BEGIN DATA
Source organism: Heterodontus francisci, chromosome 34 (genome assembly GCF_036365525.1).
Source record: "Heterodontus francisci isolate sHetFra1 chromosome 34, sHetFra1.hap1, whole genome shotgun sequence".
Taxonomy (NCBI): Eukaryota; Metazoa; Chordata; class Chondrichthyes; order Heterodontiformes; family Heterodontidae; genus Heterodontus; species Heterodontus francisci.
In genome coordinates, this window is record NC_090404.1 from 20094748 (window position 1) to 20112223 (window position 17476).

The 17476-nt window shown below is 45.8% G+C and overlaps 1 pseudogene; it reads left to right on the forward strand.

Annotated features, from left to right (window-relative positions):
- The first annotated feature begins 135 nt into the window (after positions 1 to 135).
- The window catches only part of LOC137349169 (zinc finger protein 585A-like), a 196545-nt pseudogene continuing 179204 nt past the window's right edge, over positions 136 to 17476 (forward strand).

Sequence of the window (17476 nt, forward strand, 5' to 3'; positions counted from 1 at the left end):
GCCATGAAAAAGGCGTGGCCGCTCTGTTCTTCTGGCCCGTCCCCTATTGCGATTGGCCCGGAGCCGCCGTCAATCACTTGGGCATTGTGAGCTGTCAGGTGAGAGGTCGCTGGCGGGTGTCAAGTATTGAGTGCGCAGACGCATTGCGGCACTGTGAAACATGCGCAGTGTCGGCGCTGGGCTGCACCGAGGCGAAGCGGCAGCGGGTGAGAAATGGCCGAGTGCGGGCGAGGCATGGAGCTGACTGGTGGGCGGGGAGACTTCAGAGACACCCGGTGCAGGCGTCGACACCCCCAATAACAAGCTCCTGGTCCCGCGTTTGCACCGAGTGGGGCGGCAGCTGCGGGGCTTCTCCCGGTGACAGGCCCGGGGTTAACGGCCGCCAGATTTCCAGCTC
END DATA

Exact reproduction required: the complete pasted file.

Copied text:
Source organism: Heterodontus francisci, chromosome 34 (genome assembly GCF_036365525.1).
Source record: "Heterodontus francisci isolate sHetFra1 chromosome 34, sHetFra1.hap1, whole genome shotgun sequence".
Taxonomy (NCBI): Eukaryota; Metazoa; Chordata; class Chondrichthyes; order Heterodontiformes; family Heterodontidae; genus Heterodontus; species Heterodontus francisci.
In genome coordinates, this window is record NC_090404.1 from 20094748 (window position 1) to 20112223 (window position 17476).

The 17476-nt window shown below is 45.8% G+C and overlaps 1 pseudogene; it reads left to right on the forward strand.

Annotated features, from left to right (window-relative positions):
- The first annotated feature begins 135 nt into the window (after positions 1 to 135).
- The window catches only part of LOC137349169 (zinc finger protein 585A-like), a 196545-nt pseudogene continuing 179204 nt past the window's right edge, over positions 136 to 17476 (forward strand).

Sequence of the window (17476 nt, forward strand, 5' to 3'; positions counted from 1 at the left end):
GCCATGAAAAAGGCGTGGCCGCTCTGTTCTTCTGGCCCGTCCCCTATTGCGATTGGCCCGGAGCCGCCGTCAATCACTTGGGCATTGTGAGCTGTCAGGTGAGAGGTCGCTGGCGGGTGTCAAGTATTGAGTGCGCAGACGCATTGCGGCACTGTGAAACATGCGCAGTGTCGGCGCTGGGCTGCACCGAGGCGAAGCGGCAGCGGGTGAGAAATGGCCGAGTGCGGGCGAGGCATGGAGCTGACTGGTGGGCGGGGAGACTTCAGAGACACCCGGTGCAGGCGTCGACACCCCCAATAACAAGCTCCTGGTCCCGCGTTTGCACCGAGTGGGGCGGCAGCTGCGGGGCTTCTCCCGGTGACAGGCCCGGGGTTAACGGCCGCCAGATTTCCAGCTC